Stripe Rust Alert

May 18, 2005

Xianming Chen

Wheat stripe rust is almost everywhere in the Pacific Northwest and barley stripe rust starts showing up in eastern Washington.

I was checking fields for rust yesterday mainly in Whitman County. Our crew was taking rust notes at Walla Walla. John Burns, Kim Kidwell, Gary Shelton, Steve Anderson, and many others were all checking for rust situations recently.

Wheat stripe rust is widespread, almost everywhere we have looked. In Walla Walla, stripe rust has already developed up to 100% severity on susceptible entries in our winter wheat nurseries, and 40% in our spring wheat nurseries. In our nurseries and breeders’ nurseries around Pullman with natural infection, stripe rust has developed up to 20% severity on susceptible entries.

In commercial fields, winter wheat crop is generally in good shape and does not need to be sprayed, except for a few fields where stripe rust has developed to 5 to 10% severity, which need to be sprayed. Stripe rust is very common in spring wheat fields, mostly less than 2% severity and on the first leaves from the ground surface. The earlier the field was planted, the more leaves that are showing rust.

Barley stripe rust now can be easily seen in our experimental fields under the natural infection, about 2% severity and 1% incidence. Stripe rust was found in a barley field near Endicott in Whitman County, about 1% severity. This was the earliest detection of barley stripe rust in eastern Washington for the last five years.

The recent wet and cool weather conditions have been ideal for stripe rust infection. The forecasted little bit warmer weather for next week and later will make stripe rust symptoms develop faster. Therefore, we will likely see a rust exploration in many spring wheat fields and some winter wheat fields. The next couple of weeks will be very critical for stripe rust control. Please consider the following suggestions:

  • Know your varieties’ reactions to stripe rust. You can get the information mostly from the seedbuyer’s guide and based on your experience in the last two years. Currently grown varieties can be group into the following 3 groups:
    1. Varieties susceptible last year will be susceptible this year. For example, winter wheat varieties Hatton, Buchanan, Columbia 1, WPB 470, and Moreland and spring wheat varieties Edwall, Zak, Calowa, Scarlet, and Macon. Varieties in this group doe not have resistance against the current races of the stripe rust pathogen.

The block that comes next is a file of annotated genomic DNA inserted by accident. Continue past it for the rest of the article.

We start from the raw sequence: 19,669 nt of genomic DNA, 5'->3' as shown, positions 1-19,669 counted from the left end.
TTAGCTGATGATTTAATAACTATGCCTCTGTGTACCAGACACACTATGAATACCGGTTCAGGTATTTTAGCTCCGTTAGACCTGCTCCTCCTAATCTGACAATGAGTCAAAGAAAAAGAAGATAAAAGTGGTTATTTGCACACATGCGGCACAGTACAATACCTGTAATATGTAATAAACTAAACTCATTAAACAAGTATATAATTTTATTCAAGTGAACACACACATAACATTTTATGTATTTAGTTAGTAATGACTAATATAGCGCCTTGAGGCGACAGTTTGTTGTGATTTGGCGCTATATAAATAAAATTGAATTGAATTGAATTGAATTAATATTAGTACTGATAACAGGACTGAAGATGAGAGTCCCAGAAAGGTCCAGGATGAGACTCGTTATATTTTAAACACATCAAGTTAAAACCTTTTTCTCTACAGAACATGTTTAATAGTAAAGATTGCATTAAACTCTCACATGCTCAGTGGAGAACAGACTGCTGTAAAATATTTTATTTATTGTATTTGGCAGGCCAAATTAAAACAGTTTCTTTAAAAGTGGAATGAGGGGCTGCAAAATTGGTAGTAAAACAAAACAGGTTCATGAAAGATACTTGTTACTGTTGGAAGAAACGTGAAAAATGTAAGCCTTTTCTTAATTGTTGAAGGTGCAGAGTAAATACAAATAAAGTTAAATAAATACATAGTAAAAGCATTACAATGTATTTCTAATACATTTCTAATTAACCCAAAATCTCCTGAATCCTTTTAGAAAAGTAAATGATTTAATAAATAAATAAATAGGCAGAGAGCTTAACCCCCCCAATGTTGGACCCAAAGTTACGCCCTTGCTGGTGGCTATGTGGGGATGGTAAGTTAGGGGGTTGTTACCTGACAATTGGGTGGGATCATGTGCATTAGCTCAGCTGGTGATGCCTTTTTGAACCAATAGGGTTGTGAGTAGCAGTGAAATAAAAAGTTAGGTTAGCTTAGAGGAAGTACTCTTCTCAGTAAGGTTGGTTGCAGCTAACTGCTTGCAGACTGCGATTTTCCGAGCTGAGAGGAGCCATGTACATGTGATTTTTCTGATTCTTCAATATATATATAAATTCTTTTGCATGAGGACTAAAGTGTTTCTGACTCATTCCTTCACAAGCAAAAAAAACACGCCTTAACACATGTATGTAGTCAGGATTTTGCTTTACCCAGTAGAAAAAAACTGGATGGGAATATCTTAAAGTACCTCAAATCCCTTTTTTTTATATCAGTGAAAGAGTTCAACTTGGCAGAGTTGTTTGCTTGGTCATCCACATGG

2. The varieties previously rated moderately resistant or moderately susceptible, which may not need a fungicide spray in a normal year, should be watched closely and use fungicide when necessary. For example, winter wheat varieties such as Finley, Braundage 96, Boundary, Tubbs, and Edwin and spring wheat cultivars Alpowa, Express, Wawawai, and Penowawa, and Eden should be sprayed. Varieties in this group have from low to moderate levels of high-temperature, adult-plant (HTAP) resistance and/or contain some percentage of susceptible plants.
    3. Varieties resistant last year should be generally resistant this year. The major soft white varieties such as Madsen, Eltan, Stephens, Daws, Hill 81, and Rod; club wheat varieties Bruehl, Chukar, Rely, and Hiller; and spring wheat varieties such as Tara, Hollis, Jefferson, Hank, IDO377s, and Jerome should be resistant. Varieties in this group have adequate level of resistance (high level of HTAP resistance, effective all-stage (also called seedling) resistance, and/or combinations) and do not need spray. However, fields of these cultivars should be checked because new races attacking some of these cultivars are possible.

    Check fields closely and frequently, especially look at low leaves. Rust in lower leaves will move up quickly. If you plant spring wheat about a month ago, you should be able to see stripe rust now, unless varieties are resistant, such as some of those in the C group.

  • Fungicides should be used on time. If a spray is too early, it will likely leave the late growing stage unprotected. If a spray too late, rust may have already done some level of damage, which reduces profit. A common mistake is spaying too late to have the maximum protection. If a field has 5 to 10% stripe rust severity or incidence, it should be sprayed, unless you know 90-95% of plants in the single variety are resistant.
  • How many times a field should be sprayed? For most rain-fed fields, one spray should be adequate for winter crops. For spring wheat, varieties in the A group should be sprayed from now to before the stem elongation stage, and they may need a second spray before the flowering. Spring varieties of group B need an early spray this year because HTAP resistance will likely not start working until the stem elongation or boot stage when weather is warm enough. Even spring wheat varieties with a high level of HTAP resistance, such as Otis and Louis, they should be sprayed this year because they are susceptible to some of the current races in the seedling stage. Alpowa is susceptible in the seedling stage to most races. Therefore, it is expected to see rust in these spring wheat fields now. For this group of varieties, one early spray should control the rust.

If you have any questions, please contact me (509-335-8086, xianming@mail.wsu.edu) or David Wood (509-335-4789, 509-335-8715, dawood@mail.wsu.edu).